The latest research is showing that mental health problems of all kinds exact a cognitive price. In a comprehensive meta-analysis of 97 studies across all of the mental health conditions defined in the Diagnostic and Statistical Manual of Mental Disorders (29 disorders), the association with cognitive dysfunction, a previously underappreciated effect, extended from simple conditions like “worry” to more severe conditions such as major depression. The study was published in Clinical Psychology Review in June 2021 and is based on data from over 200,000 individuals. The research team coined the term “C Factor” to refer to the negative cognitive impact of a wide range of mental health issues.
The C Factor appeared in the studies as poorer performance on cognitive tests or as a reduction in cognitive skills like attention and memory.
As Amital Abramovitch, the lead researcher on the study, explains, “We found that both diagnosable mental disorders, as well as some common symptoms such as anxiety and worry, carry a so-called ‘cognitive price.’ We termed this phenomenon ‘The C Factor’ – short for cognitive dysfunction. Our analysis suggests that it can be found across disorders and that it constitutes an integral part of poorer mental health.”
The effect of the C-Factor appears to be present even when an individual’s mental condition is not severe enough to lead to a diagnosis. For example, many people have depressive symptoms without meeting the criteria for major depressive disorder. Diminished cognitive functioning often accompanies these symptoms. One of the reasons this is so important is that while only about 20% of Americans will meet the criteria for major depression, almost two thirds will experience meaningful symptoms of depression, and therefore the C-Factor, at some point in their lives.
This does not mean that deficits in cognitive skills cause these diseases and disorders. But what it does suggest is that these diseases often result in or are accompanied by lowered cognitive functioning. The study did not clarify why so many different diseases and conditions entail cognitive dysfunction. That will likely be a subject for further research.
While the study did not address the potential for interventions to improve cognitive functioning, the potential for cognitive training to improve a variety of cognitive skills, whether associated with another mental health condition or not is getting increased attention. For example, many children diagnosed with ADHD have experienced improvement in attention, working memory and other cognitive skills from cognitive training programs. While cognitive training doesn’t cure or treat ADHD, it often helps strengthen cognitive function leading to improvements in academic performance as well as greater success in everyday life.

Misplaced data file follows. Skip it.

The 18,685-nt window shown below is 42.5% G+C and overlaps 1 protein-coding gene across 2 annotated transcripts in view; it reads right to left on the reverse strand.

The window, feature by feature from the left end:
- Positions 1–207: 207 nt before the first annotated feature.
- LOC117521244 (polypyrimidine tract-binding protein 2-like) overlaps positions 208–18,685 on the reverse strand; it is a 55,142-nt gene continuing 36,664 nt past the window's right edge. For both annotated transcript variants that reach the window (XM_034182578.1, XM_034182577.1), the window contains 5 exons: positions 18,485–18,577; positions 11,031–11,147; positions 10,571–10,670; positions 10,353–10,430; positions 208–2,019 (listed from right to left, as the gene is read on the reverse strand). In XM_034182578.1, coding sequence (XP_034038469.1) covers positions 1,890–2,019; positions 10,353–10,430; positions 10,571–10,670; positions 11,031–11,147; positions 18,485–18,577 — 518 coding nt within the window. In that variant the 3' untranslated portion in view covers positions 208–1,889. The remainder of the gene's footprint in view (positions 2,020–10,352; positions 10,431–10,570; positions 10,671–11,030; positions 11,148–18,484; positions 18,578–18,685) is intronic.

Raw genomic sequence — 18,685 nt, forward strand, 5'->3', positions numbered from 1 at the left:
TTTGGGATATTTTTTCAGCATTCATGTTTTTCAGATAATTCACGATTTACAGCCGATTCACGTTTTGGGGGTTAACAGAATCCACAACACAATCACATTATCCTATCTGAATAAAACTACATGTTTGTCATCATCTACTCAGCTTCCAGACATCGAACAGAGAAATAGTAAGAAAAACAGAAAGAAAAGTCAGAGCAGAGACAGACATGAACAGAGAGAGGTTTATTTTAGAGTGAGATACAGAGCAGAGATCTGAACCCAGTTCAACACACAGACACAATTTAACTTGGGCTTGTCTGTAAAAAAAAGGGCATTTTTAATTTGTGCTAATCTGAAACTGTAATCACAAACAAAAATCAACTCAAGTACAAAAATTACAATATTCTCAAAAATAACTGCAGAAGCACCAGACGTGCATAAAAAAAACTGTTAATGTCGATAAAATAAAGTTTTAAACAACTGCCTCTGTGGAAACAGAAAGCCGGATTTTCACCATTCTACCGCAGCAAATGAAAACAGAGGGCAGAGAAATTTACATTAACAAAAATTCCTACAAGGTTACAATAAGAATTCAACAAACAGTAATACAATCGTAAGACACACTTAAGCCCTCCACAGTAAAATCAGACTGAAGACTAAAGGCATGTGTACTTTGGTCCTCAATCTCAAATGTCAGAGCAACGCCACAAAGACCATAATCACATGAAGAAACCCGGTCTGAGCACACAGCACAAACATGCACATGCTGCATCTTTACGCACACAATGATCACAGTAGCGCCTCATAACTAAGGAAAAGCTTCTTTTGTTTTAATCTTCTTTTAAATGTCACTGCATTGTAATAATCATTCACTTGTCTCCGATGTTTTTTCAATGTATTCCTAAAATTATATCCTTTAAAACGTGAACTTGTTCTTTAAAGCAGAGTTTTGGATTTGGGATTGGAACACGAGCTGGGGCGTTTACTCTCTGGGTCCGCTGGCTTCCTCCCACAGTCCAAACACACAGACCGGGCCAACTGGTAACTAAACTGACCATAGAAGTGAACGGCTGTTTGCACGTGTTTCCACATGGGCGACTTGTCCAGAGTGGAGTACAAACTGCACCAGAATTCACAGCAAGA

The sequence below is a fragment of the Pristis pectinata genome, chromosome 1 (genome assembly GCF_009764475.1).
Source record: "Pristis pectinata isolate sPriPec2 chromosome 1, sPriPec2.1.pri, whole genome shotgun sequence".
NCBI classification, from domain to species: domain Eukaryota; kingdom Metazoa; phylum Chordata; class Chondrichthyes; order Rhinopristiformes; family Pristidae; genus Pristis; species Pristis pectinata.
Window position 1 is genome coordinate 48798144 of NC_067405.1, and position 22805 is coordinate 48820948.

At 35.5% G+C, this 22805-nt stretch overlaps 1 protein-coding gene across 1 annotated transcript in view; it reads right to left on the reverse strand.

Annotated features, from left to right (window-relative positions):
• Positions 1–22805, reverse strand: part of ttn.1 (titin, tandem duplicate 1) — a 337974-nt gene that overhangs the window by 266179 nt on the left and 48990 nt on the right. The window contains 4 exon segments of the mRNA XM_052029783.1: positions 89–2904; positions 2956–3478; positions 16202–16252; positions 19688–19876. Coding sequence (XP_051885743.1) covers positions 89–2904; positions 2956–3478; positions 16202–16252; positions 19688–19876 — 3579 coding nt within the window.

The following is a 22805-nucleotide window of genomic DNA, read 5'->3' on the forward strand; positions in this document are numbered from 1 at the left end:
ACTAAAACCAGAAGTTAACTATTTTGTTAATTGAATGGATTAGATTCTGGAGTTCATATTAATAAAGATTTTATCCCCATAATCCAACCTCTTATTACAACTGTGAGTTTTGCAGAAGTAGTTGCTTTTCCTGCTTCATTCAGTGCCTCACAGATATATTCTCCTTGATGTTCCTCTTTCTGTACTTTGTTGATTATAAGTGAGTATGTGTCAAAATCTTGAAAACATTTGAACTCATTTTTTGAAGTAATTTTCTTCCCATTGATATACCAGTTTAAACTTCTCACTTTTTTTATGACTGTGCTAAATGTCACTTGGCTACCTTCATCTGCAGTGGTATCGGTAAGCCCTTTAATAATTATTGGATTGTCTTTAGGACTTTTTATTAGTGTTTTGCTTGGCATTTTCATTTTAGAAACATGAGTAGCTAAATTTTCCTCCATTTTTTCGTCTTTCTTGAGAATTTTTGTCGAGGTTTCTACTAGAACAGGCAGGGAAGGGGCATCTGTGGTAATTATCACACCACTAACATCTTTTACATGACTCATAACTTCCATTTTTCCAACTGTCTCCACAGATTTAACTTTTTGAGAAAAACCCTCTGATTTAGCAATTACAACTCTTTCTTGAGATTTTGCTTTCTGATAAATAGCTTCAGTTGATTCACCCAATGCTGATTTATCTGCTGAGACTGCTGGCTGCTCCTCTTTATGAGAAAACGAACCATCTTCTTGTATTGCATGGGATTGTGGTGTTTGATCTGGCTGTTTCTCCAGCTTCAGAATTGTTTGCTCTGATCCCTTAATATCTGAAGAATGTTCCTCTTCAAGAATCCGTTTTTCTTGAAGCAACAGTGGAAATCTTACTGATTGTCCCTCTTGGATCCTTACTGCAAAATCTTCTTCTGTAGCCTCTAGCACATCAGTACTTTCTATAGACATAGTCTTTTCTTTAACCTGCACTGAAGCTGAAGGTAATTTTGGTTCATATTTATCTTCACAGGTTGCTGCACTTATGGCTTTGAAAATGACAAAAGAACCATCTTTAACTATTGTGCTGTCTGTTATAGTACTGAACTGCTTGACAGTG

Indeed, while strengthening cognitive skills may not, by itself, cure a mental illness, developing stronger skills typically reduces stress for children and adults. This is because it gives them more confidence in their ability to learn and engage in new learning situations successfully and more resilience in bouncing back from challenges.
In an issue brief presented by the Kennedy Forum entitled Fixing Behavioral Health Care in America: Promoting Brain Health and Brain Fitness: A National Call for Action, researchers said,
“Today we know that without interventions that directly address a child’s ability to learn and function in society, our current academic paradigm and process will continue to be less than effective. Neuroscience shows that brain fitness interventions can build higher-order processing skills, promote emotional resilience, and mitigate stress. These interventions interrupt and ameliorate many of the underlying neuro-developmental lags in children caused by the environmental stressors that thwart learning. In fact, many of the current adverse and economic conditions that almost half of our children are exposed to are likely due, in part, to the limitations our education system had in preparing their parents to succeed. Brain health and fitness interventions implemented across American education will benefit our nation’s children now and into the future and help close the academic achievement gap.
“Research over the past two decades illuminates the powerful opportunities that simple, targeted, effective brain fitness interventions offer. On the neuro-cognitive level, these interventions can shift the intrinsic dispositions, abilities, and capacities of children to help them cultivate the cognitive capacity, attention, and self-regulation needed to succeed both academically and in life.”
As the connection between mental health issues and lessened cognitive functioning becomes clearer, and as the incidence of mental health issues from minor stress to major disorders increases, the need for cognitive interventions is like to increase.
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